Three different models of motile systems are studied: a vibrating legged robot, a snake-like locomotor, and two kinds of agellar microswimmers. The vibrating robot crawls by modulating the friction with the substrate. This also leads to the ability to switch direction of motion by varying the vibration frequency. A detailed account of this phenomenon is given through a fully analytical treatment of the model. The analysis delivers formulas for the average velocity of the robot and for the frequency at which the direction switch takes place. A quantitative description of the mechanism for the friction modulation underlying the motility of the robot is also provided. Snake-like locomotion is studied through a system consisting of a planar, internally actuated, elastic rod. The rod is constrained to slide longitudinally without slipping laterally. This setting is inspired by undulatory locomotion of snakes, where frictional resistance is typically larger in the lateral direction than in the longitudinal one. The presence of constraints leads to non-standard boundary conditions, that lead to the possibility to close and solve uniquely the equations of motion. Explicit formulas are derived, which highlight the connection between observed trajectories, internal actuation, and forces exchanged with the environment. The two swimmer models (one actuated externally and the other internally) provide an example of propulsion at low Reynolds number resulting from the periodical beating of a passive elastic filament. Motions produced by generic periodic actuations are studied within the regime of small compliance of the filament. The analysis shows that variations in the velocity of beating can generate different swimming trajectories. Motion control through modulations of the actuation velocity is discussed

Mathematical Models of Locomotion: Legged Crawling, Snake-like Motility, and Flagellar Swimming

Cicconofri, Giancarlo
2015

Abstract

Three different models of motile systems are studied: a vibrating legged robot, a snake-like locomotor, and two kinds of agellar microswimmers. The vibrating robot crawls by modulating the friction with the substrate. This also leads to the ability to switch direction of motion by varying the vibration frequency. A detailed account of this phenomenon is given through a fully analytical treatment of the model. The analysis delivers formulas for the average velocity of the robot and for the frequency at which the direction switch takes place. A quantitative description of the mechanism for the friction modulation underlying the motility of the robot is also provided. Snake-like locomotion is studied through a system consisting of a planar, internally actuated, elastic rod. The rod is constrained to slide longitudinally without slipping laterally. This setting is inspired by undulatory locomotion of snakes, where frictional resistance is typically larger in the lateral direction than in the longitudinal one. The presence of constraints leads to non-standard boundary conditions, that lead to the possibility to close and solve uniquely the equations of motion. Explicit formulas are derived, which highlight the connection between observed trajectories, internal actuation, and forces exchanged with the environment. The two swimmer models (one actuated externally and the other internally) provide an example of propulsion at low Reynolds number resulting from the periodical beating of a passive elastic filament. Motions produced by generic periodic actuations are studied within the regime of small compliance of the filament. The analysis shows that variations in the velocity of beating can generate different swimming trajectories. Motion control through modulations of the actuation velocity is discussed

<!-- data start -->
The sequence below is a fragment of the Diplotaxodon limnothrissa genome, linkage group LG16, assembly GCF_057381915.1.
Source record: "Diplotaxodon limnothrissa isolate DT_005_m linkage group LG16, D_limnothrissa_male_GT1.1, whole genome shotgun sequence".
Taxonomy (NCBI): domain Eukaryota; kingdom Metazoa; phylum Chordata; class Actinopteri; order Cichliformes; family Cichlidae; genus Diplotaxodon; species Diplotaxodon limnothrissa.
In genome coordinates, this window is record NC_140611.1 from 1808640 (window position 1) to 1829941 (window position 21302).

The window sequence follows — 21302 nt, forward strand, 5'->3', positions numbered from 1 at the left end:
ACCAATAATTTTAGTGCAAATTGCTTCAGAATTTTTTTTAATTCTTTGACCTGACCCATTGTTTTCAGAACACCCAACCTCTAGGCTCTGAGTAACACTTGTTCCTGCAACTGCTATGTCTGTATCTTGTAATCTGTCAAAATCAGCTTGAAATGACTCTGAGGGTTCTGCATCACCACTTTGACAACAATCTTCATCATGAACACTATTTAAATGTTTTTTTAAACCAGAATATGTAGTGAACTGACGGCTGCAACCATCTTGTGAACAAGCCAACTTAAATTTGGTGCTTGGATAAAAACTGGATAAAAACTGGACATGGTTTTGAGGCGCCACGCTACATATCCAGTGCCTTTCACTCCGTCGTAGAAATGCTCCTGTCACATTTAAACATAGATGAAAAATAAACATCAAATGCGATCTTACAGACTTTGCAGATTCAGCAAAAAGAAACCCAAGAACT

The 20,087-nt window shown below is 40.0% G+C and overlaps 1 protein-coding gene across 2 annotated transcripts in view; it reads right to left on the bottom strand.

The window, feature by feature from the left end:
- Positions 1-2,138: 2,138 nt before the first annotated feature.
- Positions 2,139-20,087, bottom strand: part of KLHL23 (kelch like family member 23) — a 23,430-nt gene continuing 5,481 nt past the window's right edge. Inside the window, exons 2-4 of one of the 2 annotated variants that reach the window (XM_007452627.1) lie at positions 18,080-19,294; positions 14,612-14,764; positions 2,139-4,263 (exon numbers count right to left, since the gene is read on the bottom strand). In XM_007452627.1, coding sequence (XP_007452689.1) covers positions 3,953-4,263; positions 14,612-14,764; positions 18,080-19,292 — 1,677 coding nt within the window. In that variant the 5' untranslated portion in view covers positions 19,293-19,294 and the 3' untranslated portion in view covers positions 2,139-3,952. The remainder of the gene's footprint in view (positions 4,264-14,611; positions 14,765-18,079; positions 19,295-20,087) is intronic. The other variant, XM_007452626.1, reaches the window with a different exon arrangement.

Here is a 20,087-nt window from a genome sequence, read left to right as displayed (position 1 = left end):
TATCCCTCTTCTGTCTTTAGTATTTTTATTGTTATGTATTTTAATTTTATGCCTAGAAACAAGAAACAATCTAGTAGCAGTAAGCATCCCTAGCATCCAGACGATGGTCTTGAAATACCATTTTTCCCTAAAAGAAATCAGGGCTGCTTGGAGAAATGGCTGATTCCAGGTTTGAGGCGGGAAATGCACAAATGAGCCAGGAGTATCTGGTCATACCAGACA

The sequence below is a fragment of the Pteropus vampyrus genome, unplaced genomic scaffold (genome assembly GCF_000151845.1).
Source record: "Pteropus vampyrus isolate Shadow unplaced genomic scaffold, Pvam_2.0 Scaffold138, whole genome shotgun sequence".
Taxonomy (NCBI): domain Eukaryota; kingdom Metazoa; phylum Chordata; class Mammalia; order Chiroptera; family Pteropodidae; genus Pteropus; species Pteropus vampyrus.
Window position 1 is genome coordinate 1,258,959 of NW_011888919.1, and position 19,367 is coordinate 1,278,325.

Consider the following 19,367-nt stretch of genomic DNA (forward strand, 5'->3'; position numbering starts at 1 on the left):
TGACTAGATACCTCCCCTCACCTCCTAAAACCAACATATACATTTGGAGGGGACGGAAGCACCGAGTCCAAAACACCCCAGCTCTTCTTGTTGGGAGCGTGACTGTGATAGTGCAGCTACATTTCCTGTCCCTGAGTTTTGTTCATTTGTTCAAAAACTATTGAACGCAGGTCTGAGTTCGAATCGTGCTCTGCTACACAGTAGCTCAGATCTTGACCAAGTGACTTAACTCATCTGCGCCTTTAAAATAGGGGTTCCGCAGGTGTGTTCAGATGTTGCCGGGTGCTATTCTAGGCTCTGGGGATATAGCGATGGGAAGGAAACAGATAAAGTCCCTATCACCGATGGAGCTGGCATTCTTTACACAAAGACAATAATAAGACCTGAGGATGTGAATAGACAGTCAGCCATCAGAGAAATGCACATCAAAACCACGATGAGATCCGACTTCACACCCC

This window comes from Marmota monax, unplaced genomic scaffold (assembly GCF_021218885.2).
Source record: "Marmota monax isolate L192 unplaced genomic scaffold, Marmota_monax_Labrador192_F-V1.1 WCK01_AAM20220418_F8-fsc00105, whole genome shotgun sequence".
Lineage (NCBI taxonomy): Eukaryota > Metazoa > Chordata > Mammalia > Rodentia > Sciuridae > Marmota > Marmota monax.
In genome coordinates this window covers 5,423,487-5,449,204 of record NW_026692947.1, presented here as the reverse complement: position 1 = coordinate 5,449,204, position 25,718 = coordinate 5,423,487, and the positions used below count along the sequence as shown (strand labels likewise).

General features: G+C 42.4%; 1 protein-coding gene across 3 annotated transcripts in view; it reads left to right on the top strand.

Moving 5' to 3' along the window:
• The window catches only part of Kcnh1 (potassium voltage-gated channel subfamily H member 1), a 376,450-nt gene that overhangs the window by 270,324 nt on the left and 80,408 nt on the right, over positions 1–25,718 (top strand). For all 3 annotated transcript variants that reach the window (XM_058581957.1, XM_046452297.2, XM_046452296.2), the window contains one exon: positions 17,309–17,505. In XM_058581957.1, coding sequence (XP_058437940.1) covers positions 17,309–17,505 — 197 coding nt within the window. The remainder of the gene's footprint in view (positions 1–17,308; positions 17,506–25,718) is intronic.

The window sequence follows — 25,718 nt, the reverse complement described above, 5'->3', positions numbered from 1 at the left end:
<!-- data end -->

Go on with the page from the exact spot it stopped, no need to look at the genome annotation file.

De Simone, Antonio
Cicconofri, Giancarlo
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Utilizza questo identificativo per citare o creare un link a questo documento: https://hdl.handle.net/20.500.11767/4858
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